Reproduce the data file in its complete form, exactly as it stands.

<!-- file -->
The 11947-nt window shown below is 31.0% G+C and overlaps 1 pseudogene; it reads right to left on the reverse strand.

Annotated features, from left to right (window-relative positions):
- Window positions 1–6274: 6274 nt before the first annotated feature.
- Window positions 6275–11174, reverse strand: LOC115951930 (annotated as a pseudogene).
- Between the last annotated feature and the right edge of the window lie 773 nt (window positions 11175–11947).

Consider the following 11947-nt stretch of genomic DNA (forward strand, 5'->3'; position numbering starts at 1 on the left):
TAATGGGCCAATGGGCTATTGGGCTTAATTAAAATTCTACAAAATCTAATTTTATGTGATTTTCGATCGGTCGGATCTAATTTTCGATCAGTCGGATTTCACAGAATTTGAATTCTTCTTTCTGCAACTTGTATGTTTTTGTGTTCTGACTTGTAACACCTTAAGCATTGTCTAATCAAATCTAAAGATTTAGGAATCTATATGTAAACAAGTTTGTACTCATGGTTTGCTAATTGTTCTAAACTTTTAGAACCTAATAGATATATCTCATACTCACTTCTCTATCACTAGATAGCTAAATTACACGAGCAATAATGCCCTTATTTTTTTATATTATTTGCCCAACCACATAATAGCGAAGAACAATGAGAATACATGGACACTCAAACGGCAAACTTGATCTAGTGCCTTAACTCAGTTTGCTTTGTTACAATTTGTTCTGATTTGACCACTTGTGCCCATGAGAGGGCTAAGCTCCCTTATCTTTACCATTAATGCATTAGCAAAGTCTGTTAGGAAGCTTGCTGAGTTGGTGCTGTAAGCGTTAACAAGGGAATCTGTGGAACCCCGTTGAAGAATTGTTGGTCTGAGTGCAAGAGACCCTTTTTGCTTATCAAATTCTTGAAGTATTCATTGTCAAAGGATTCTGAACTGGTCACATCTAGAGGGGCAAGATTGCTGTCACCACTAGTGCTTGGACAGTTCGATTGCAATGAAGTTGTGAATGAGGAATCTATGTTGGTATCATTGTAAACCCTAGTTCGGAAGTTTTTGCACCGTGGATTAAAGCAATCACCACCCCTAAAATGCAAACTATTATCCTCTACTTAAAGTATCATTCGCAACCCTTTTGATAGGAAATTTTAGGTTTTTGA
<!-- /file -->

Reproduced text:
The 11947-nt window shown below is 31.0% G+C and overlaps 1 pseudogene; it reads right to left on the reverse strand.

Annotated features, from left to right (window-relative positions):
- Window positions 1–6274: 6274 nt before the first annotated feature.
- Window positions 6275–11174, reverse strand: LOC115951930 (annotated as a pseudogene).
- Between the last annotated feature and the right edge of the window lie 773 nt (window positions 11175–11947).

Consider the following 11947-nt stretch of genomic DNA (forward strand, 5'->3'; position numbering starts at 1 on the left):
TAATGGGCCAATGGGCTATTGGGCTTAATTAAAATTCTACAAAATCTAATTTTATGTGATTTTCGATCGGTCGGATCTAATTTTCGATCAGTCGGATTTCACAGAATTTGAATTCTTCTTTCTGCAACTTGTATGTTTTTGTGTTCTGACTTGTAACACCTTAAGCATTGTCTAATCAAATCTAAAGATTTAGGAATCTATATGTAAACAAGTTTGTACTCATGGTTTGCTAATTGTTCTAAACTTTTAGAACCTAATAGATATATCTCATACTCACTTCTCTATCACTAGATAGCTAAATTACACGAGCAATAATGCCCTTATTTTTTTATATTATTTGCCCAACCACATAATAGCGAAGAACAATGAGAATACATGGACACTCAAACGGCAAACTTGATCTAGTGCCTTAACTCAGTTTGCTTTGTTACAATTTGTTCTGATTTGACCACTTGTGCCCATGAGAGGGCTAAGCTCCCTTATCTTTACCATTAATGCATTAGCAAAGTCTGTTAGGAAGCTTGCTGAGTTGGTGCTGTAAGCGTTAACAAGGGAATCTGTGGAACCCCGTTGAAGAATTGTTGGTCTGAGTGCAAGAGACCCTTTTTGCTTATCAAATTCTTGAAGTATTCATTGTCAAAGGATTCTGAACTGGTCACATCTAGAGGGGCAAGATTGCTGTCACCACTAGTGCTTGGACAGTTCGATTGCAATGAAGTTGTGAATGAGGAATCTATGTTGGTATCATTGTAAACCCTAGTTCGGAAGTTTTTGCACCGTGGATTAAAGCAATCACCACCCCTAAAATGCAAACTATTATCCTCTACTTAAAGTATCATTCGCAACCCTTTTGATAGGAAATTTTAGGTTTTTGA